Some common defense to domestic violence charges in Colorado
You may think that just because the cops came out and eventually arrested you for a domestic violence related charge that you may not have any defenses available. After all, the cops came out, took statements, arrested you , and took you to jail. The cops could not have gotten it wrong, correct? NOTHING COULD BE FURTHER FROM THE TRUTH. As a domestic violence defense attorney – there are many outside factors and investigative issues that will affect who is arrested and potential defenses that may be available. This post is meant to be an informational guide to domestic violence arrests. For more information or to review your specific case, please contact us directly at (303) 747-4686.
Not a fair and impartial investigation
Once a person calls 911, the information stated in that call is automatically transmitted to the officer BEFORE they arrive on scene. So, if someone calls and says that a person assaulted them, the officer hears this information and is already thinking that the other party is at fault, even before they arrive. This means that when the officers say, “I’m just trying to see what happened” or get the full story, it is not true. The officer is simply trying to build a case against the person he or she thinks is at fault – based on the first information they get. This is before they talk to any witnesses or parties involved.
Officers often do not understand their role or mistaken belief of the law
Many officers will say that any time, regardless of the facts, if the officer responds to a domestic violence call it requires them to arrest someone. This is completely false and just shows that the officer does not understand the law and/or his or her duty in law enforcement. Often times, the cops will actually apologize for arresting a person – but try to hide behind a statute and police policy that is not understood. It does not mean that the prosecution will not file criminal charges against you, it means that you will be arrested, spend time in jail, and have to defend the charges.
Reporting party untruthfulness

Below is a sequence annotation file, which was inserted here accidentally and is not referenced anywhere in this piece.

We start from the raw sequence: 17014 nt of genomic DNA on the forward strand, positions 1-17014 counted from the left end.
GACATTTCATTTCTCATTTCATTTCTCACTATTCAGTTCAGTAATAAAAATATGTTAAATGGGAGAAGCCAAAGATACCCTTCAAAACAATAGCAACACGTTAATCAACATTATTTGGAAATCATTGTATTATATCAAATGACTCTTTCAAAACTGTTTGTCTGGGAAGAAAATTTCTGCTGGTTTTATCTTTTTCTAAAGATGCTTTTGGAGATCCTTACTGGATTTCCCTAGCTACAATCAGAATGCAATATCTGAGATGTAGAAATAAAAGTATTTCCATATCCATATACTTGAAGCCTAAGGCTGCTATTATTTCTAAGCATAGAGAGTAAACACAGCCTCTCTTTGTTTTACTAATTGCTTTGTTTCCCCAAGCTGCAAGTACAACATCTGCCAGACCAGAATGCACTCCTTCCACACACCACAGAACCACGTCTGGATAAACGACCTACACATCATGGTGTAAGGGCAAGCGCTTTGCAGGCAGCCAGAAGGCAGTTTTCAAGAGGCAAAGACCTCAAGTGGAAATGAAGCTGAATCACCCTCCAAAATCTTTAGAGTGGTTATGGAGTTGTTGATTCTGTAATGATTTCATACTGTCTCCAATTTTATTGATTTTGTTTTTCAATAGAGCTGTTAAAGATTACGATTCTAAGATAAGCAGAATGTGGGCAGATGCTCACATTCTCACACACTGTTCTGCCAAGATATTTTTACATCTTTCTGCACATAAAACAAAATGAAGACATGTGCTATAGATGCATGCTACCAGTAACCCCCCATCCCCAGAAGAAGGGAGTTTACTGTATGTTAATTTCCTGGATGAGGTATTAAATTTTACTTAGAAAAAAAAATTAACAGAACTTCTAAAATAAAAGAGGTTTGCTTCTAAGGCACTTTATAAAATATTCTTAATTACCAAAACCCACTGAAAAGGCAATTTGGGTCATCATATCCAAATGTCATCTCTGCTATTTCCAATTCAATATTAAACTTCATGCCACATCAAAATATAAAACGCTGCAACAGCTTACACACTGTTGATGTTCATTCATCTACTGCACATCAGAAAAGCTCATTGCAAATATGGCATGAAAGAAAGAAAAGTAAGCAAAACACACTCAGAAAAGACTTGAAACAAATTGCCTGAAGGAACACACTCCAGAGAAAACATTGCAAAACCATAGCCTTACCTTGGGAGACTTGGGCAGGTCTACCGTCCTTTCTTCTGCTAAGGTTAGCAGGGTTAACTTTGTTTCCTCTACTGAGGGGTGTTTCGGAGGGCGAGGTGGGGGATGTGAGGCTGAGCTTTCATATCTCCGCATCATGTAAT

A person who called the cops could have made up what happened or minimized his/her involvement in the fight – in order to get the other party in trouble and/or arrested. There could be many different motives for this type of behavior ranging from anger, revenge, to gaining an advantage in a custody hearing. This is not a reason for the government to drop the case against you- even if the other person does not want to press charges.
Sometimes a defense to the charges is that you acted in defense of yourself, your property, or another person. This can be a strong defense to the charges and should not be overlooked by your attorney. This defense can be used if your conduct was to restrain a party from harming themselves or others.
Report party or victim not desirous of prosecution
Often times, when tempers subside, the alleged victim and/or reporting party may not want criminal charges to be filed against the other person. Even if this wish or want is communicated to the cops and/or prosecuting attorney- charges would most likely go forward. Many government attorneys feel that any time a person is arrested for domestic violence, he/she must receive a punishment.
Any arrest or charge of domestic violence can be devastating for you and your family. This is not the time to try and navigate the criminal justice system. Your future and reputation can be called into question and may be at risk. Contact a domestic violence attorney to represent you and fight for your vindication.
Thank you for visiting our post on Domestic Violence Defenses – contact us directly for more information at (303) 747-4686 or by clicking here.